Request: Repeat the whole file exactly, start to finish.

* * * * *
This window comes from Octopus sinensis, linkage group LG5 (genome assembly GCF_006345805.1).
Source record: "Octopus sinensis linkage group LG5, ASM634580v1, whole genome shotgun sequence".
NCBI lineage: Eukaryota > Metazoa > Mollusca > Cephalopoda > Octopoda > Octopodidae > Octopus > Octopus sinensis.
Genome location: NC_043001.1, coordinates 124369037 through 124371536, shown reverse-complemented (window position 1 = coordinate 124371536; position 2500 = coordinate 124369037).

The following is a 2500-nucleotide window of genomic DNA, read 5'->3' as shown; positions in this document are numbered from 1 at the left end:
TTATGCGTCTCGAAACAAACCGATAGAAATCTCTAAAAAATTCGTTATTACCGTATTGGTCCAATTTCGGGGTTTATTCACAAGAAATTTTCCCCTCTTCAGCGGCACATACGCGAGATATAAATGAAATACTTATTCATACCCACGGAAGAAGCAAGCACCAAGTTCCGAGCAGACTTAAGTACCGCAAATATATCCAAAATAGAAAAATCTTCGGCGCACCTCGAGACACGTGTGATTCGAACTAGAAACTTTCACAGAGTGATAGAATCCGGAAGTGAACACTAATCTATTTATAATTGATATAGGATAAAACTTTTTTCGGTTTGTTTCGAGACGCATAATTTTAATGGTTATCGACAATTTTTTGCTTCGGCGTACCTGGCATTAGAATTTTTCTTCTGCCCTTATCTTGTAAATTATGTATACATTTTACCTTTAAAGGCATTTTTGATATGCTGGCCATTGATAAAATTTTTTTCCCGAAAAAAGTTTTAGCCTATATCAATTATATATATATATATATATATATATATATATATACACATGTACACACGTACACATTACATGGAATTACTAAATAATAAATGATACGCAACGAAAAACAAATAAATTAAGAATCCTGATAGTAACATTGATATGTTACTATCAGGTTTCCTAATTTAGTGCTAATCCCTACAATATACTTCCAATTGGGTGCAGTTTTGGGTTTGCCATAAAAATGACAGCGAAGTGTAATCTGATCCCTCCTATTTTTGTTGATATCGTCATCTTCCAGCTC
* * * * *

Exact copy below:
This window comes from Octopus sinensis, linkage group LG5 (genome assembly GCF_006345805.1).
Source record: "Octopus sinensis linkage group LG5, ASM634580v1, whole genome shotgun sequence".
NCBI lineage: Eukaryota > Metazoa > Mollusca > Cephalopoda > Octopoda > Octopodidae > Octopus > Octopus sinensis.
Genome location: NC_043001.1, coordinates 124369037 through 124371536, shown reverse-complemented (window position 1 = coordinate 124371536; position 2500 = coordinate 124369037).

The following is a 2500-nucleotide window of genomic DNA, read 5'->3' as shown; positions in this document are numbered from 1 at the left end:
TTATGCGTCTCGAAACAAACCGATAGAAATCTCTAAAAAATTCGTTATTACCGTATTGGTCCAATTTCGGGGTTTATTCACAAGAAATTTTCCCCTCTTCAGCGGCACATACGCGAGATATAAATGAAATACTTATTCATACCCACGGAAGAAGCAAGCACCAAGTTCCGAGCAGACTTAAGTACCGCAAATATATCCAAAATAGAAAAATCTTCGGCGCACCTCGAGACACGTGTGATTCGAACTAGAAACTTTCACAGAGTGATAGAATCCGGAAGTGAACACTAATCTATTTATAATTGATATAGGATAAAACTTTTTTCGGTTTGTTTCGAGACGCATAATTTTAATGGTTATCGACAATTTTTTGCTTCGGCGTACCTGGCATTAGAATTTTTCTTCTGCCCTTATCTTGTAAATTATGTATACATTTTACCTTTAAAGGCATTTTTGATATGCTGGCCATTGATAAAATTTTTTTCCCGAAAAAAGTTTTAGCCTATATCAATTATATATATATATATATATATATATATATATATACACATGTACACACGTACACATTACATGGAATTACTAAATAATAAATGATACGCAACGAAAAACAAATAAATTAAGAATCCTGATAGTAACATTGATATGTTACTATCAGGTTTCCTAATTTAGTGCTAATCCCTACAATATACTTCCAATTGGGTGCAGTTTTGGGTTTGCCATAAAAATGACAGCGAAGTGTAATCTGATCCCTCCTATTTTTGTTGATATCGTCATCTTCCAGCTC